Assembly Minority Conference Is Calling For Better Ethics Reforms And Stronger Pension Forfeiture Bill

   Assembly Minority Leader Brian M. Kolb (R,C-Canandaigua) and members of the Assembly Minority Conference today called on the Assembly Majority to reconsider its new watered-down, one-house ethics legislation. The latest proposal regarding pension forfeitures for public servants convicted of felonies is vastly different from a previously agreed-upon bill introduced during this year’s budget negotiations. At a time when the public is growing increasingly unhappy with corruption in government, lawmakers should be looking to strengthen language aimed at rooting out corruption, not soften it.
      “This is another example of the Majority’s reluctance to get serious about ethics reform. Pension forfeiture is a common-sense measure that punishes wrongdoers and protects taxpayer dollars,” Leader Kolb said. “This has already passed the Senate and should have been part of the budget vote. By delaying and changing an agreed-upon bill, the Majority has weakened important anti-corruption legislation and virtually guaranteed we will leave Albany without movement on this issue. The latest action from the Assembly Majority insults those who expect accountable government.”  
      “One of the first bills I introduced upon my election to the Assembly was a measure to strip pension and retirement benefits from corrupt politicians and officials. While this legislation accomplishes many goals of my original bill, it is inherently flawed and represents the watered-down, partisan ethics reforms we have seen in Albany recently. Union members in influential government positions who breach the public’s trust should be held accountable – but today, the power of their campaign contributions took precedence over being held to the same, fair standard. This bill is a last-ditch effort by Assembly Democrats to make good on a promise that was left unfilled during budget negotiations. While we are moving in the right direction, Albany remains soft on ethics reform and New York’s citizens will continue to pay the price,” said Assemblyman Dan Stec (R,C,I-Queensbury).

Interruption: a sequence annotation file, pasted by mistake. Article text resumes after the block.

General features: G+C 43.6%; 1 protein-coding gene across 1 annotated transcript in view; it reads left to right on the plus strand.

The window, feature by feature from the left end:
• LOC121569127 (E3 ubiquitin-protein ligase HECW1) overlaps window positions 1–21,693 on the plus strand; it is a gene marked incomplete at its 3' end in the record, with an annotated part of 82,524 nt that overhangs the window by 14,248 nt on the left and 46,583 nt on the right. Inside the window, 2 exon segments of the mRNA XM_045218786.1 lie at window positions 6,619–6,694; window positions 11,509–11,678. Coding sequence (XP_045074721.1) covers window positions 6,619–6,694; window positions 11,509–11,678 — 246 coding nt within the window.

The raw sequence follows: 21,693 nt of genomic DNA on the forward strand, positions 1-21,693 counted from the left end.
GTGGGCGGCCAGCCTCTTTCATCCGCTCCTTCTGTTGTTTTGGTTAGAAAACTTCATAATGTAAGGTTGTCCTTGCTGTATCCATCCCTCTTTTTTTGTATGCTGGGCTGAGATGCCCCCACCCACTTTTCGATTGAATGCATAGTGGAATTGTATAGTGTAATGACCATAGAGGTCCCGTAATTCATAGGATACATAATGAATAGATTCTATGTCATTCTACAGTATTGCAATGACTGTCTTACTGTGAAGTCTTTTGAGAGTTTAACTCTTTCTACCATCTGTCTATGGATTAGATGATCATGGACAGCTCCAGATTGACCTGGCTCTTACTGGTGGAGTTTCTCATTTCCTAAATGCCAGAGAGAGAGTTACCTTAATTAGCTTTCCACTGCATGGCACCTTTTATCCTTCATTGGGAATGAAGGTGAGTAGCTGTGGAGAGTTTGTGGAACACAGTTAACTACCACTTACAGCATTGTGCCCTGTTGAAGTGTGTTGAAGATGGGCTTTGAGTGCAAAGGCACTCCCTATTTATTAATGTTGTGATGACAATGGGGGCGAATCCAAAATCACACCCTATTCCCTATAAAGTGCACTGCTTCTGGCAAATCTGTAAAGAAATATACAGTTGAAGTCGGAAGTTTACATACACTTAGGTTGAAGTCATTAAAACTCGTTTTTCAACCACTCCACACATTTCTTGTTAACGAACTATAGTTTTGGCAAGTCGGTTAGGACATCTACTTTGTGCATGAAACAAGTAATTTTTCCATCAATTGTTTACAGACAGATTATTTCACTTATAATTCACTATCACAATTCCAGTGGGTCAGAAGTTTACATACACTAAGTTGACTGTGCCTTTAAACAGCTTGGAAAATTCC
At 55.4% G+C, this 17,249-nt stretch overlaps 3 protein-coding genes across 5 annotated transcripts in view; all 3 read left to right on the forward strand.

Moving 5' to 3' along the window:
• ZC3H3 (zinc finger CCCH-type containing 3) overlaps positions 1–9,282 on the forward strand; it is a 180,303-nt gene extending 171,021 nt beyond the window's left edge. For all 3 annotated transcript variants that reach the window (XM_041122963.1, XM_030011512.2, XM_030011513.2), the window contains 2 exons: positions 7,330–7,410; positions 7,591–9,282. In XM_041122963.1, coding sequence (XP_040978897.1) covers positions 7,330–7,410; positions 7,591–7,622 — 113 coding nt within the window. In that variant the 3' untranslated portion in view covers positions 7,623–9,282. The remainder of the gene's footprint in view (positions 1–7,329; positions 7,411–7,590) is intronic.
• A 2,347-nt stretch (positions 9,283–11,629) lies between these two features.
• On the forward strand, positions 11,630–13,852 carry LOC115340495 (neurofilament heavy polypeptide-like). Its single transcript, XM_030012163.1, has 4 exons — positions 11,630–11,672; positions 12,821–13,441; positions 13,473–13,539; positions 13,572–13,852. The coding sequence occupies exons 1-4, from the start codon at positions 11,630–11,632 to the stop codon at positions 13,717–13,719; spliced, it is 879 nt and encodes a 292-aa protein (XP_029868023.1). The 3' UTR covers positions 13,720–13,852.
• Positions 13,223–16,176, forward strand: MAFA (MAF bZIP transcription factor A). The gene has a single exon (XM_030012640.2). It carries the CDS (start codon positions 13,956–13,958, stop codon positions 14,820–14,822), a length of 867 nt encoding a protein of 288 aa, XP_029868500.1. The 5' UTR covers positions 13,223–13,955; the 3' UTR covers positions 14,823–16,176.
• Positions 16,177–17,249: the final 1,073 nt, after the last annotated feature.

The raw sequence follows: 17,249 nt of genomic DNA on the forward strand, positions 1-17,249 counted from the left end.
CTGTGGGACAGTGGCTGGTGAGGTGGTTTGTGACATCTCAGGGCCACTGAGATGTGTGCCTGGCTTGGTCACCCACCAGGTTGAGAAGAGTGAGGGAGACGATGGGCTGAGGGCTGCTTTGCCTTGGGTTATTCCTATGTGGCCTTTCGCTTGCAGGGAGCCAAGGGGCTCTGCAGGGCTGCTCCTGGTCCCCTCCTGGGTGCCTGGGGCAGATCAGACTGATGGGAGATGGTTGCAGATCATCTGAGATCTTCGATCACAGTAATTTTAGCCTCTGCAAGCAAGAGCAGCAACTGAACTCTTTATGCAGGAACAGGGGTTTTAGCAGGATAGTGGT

Revision of the pension forfeiture bill is the latest action by the Majority to prevent meaningful anti-corruption measures and reforms from advancing in the Assembly Chamber. Despite a legislative session severely disrupted by corruption arrests, and despite touting its own “Reform Caucus,” this year the Majority Conference has:

   · Voted against imposing term limits for legislative leaders;
   · Voted against imposing term limits for committee chairs;
   · Failed to advance reforms to increase transparency, such as    
     record and televise committee meetings;
   · Voted against the Public Officers Accountability Act, the most
     stringent anti-corruption bill package; and
   · Failed to pass legislation to allow each member of the Assembly to
      bring at least one bill to the floor for a vote every two-year
      legislative cycle.
      An agreement between legislative leaders on a much stronger bill leading up to the budget was removed from consideration in the Assembly at the 11th hour with little explanation. Now, a new bill that limits the scope of potential pension forfeitures to only elected officials and a select number of people who fit the bill’s narrowed criteria is being pushed by the Assembly Majority. Under the previous agreement, nearly all public servants would have been subject to the law. Further, the new legislation allows for judicial discretion when applying punishment, and the families of those convicted may still collect taxpayer money. This is hardly a disincentive to commit crime.

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